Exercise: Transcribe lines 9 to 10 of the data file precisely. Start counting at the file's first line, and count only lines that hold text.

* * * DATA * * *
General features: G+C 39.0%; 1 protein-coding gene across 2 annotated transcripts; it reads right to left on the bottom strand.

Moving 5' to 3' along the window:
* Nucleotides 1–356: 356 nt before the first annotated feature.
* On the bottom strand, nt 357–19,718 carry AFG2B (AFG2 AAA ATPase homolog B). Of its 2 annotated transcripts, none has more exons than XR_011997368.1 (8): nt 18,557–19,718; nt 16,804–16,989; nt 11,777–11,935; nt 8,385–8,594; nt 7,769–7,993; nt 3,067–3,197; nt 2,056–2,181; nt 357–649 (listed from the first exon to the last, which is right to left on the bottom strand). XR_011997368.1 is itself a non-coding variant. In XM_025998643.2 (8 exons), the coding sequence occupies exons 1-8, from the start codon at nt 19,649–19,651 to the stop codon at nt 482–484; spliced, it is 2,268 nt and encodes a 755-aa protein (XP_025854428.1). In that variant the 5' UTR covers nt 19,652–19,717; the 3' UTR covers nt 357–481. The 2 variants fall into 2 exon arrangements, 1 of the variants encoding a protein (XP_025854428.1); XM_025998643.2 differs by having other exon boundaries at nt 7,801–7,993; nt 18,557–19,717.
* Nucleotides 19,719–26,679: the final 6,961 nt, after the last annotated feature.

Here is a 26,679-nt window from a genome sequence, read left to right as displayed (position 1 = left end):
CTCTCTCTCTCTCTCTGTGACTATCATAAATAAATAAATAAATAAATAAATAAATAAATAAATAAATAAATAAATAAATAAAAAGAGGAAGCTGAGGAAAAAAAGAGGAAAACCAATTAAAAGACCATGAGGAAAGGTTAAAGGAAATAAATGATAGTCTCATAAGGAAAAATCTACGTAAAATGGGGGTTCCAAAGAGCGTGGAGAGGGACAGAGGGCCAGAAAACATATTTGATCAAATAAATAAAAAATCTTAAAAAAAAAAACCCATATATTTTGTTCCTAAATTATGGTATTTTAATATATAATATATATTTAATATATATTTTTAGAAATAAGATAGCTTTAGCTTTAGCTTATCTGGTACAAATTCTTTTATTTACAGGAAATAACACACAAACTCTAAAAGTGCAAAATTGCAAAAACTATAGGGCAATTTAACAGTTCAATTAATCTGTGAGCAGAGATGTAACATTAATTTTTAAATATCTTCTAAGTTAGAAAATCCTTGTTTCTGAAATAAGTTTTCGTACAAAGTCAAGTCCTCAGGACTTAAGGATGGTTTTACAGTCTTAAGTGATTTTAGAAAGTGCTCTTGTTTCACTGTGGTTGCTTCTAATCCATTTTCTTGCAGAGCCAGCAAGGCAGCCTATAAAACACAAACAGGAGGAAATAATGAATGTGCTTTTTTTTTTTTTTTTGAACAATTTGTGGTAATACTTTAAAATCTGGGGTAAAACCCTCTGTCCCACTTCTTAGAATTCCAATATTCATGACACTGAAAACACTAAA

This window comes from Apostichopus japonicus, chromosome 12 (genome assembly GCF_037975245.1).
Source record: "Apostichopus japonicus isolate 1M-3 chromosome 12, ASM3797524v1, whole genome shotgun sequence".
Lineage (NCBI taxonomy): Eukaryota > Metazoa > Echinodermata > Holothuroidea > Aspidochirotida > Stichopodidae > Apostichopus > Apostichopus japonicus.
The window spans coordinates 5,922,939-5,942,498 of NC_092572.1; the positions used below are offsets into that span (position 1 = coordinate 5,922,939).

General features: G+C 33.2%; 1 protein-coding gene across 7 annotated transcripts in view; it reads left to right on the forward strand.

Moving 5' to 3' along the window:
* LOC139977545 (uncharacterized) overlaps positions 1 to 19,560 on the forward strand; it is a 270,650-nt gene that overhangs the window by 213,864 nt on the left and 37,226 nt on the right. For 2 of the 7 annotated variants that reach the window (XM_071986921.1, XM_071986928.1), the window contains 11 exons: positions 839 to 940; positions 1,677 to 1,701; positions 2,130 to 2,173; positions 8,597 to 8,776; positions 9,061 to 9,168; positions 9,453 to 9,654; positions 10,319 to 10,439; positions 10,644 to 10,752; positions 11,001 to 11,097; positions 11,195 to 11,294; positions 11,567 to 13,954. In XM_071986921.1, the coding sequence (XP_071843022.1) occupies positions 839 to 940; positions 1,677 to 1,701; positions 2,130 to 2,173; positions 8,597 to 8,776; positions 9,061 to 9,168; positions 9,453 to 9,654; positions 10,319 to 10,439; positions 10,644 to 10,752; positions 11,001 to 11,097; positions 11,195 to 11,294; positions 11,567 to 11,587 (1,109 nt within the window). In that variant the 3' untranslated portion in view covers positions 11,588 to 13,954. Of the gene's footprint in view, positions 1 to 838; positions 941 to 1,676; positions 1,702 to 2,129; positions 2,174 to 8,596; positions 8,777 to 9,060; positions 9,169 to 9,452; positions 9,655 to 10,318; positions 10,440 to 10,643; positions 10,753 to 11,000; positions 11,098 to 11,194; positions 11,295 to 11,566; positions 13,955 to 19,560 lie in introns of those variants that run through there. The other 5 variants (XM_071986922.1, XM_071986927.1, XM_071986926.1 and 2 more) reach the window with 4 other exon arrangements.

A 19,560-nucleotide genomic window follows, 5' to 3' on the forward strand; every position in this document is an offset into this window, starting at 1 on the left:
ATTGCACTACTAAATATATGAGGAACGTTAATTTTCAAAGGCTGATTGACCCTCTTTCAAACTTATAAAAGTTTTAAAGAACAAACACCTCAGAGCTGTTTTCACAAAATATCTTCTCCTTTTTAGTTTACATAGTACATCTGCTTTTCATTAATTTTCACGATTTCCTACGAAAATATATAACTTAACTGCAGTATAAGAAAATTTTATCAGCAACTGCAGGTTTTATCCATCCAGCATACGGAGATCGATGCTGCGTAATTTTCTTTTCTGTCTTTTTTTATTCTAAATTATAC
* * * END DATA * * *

Source record: "Apostichopus japonicus isolate 1M-3 chromosome 12, ASM3797524v1, whole genome shotgun sequence".
Lineage (NCBI taxonomy): Eukaryota > Metazoa > Echinodermata > Holothuroidea > Aspidochirotida > Stichopodidae > Apostichopus > Apostichopus japonicus.